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Navajo Nation suffers from one of the highest COVID-19 infection rates in the U.S.

Lack of social distancing capability and limited access to running water are contributors in the sprawling Four Corners reservation

by Gail Strange | Presbyterian News Service

Trinity Presbyterian Church in Chinle, Arizona, is one of 10 Presbyterian Church (U.S.A.) churches or chapels in the sprawling Navajo reservation. (Photo by Steve Hirsh)

LOUISVILLE — As scientists work at a furious pace to find answers and a vaccine for the COVID-19 virus, the death rate from the pandemic continues to take its toll on this country, having taken the lives of more than 81,000 people as of Tuesday. Statistics tell us that in the U.S. this pandemic is killing black and brown people at a disproportionate rate in communities across the nation.

And, because this novel virus does not have a preference for where or whom it strikes, it appears to be taking a sizable toll on the rural Navajo Nation and its people. The Navajo Nation includes 27,425 square miles of land that extends into New Mexico, Arizona, and Utah, and borders Colorado, which makes Navajo the largest American Indian reservation in the United States.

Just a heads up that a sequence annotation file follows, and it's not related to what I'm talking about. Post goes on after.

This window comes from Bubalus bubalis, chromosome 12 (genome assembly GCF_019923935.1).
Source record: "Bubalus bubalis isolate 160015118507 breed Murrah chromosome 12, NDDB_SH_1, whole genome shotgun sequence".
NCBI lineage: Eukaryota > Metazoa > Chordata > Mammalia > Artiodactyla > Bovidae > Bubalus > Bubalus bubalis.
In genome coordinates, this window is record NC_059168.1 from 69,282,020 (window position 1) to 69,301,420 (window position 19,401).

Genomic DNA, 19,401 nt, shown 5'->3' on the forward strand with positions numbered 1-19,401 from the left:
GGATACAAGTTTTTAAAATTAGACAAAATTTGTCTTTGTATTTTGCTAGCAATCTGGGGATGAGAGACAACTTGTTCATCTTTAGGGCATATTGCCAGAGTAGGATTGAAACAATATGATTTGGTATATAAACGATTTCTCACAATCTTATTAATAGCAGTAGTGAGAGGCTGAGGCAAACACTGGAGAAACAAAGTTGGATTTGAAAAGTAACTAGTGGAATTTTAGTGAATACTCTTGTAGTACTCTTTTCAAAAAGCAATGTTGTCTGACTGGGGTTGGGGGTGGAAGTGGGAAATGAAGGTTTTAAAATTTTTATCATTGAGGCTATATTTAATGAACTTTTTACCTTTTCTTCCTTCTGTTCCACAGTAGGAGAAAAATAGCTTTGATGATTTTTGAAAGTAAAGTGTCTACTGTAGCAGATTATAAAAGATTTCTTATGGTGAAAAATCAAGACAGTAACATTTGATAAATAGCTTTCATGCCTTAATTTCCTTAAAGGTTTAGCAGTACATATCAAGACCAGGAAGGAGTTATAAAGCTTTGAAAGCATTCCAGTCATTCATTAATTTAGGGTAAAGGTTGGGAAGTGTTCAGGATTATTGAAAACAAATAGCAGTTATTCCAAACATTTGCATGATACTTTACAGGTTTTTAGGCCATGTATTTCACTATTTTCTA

According to the 2010 U.S. Census there are 332,129 Navajos identified as “Navajo tribal grouping alone or in any combination” (Navajo in combination) in the U.S., with 173,677 people living on the Navajo Nation.

Of the more than $2 trillion coronavirus federal stimulus package approved more than a month ago, $8 billion in relief — less than 4/10ths of 1 percent — went to the 574 federally recognized tribes. Tribal advocates say far more is needed to adequately protect indigenous people from the spread of the virus.

The Navajo Nation suffers from one of the highest COVID-19 infection rates in the nation. In the Navajo Nation and New Mexico taken together, 11% of the population is Native American, but almost one-third of the coronavirus cases are among Native Americans.

Jean Stowell, head of the Doctors Without Borders’ U.S. COVID-19 Response Team, told CBS News that the group has dispatched a team of nine to the hard-hit Navajo Nation because of the crisis unfolding there. The team consists of two physicians, three nurse/midwives, a water sanitation specialist, two logisticians and a health promoter who specializes in community health education.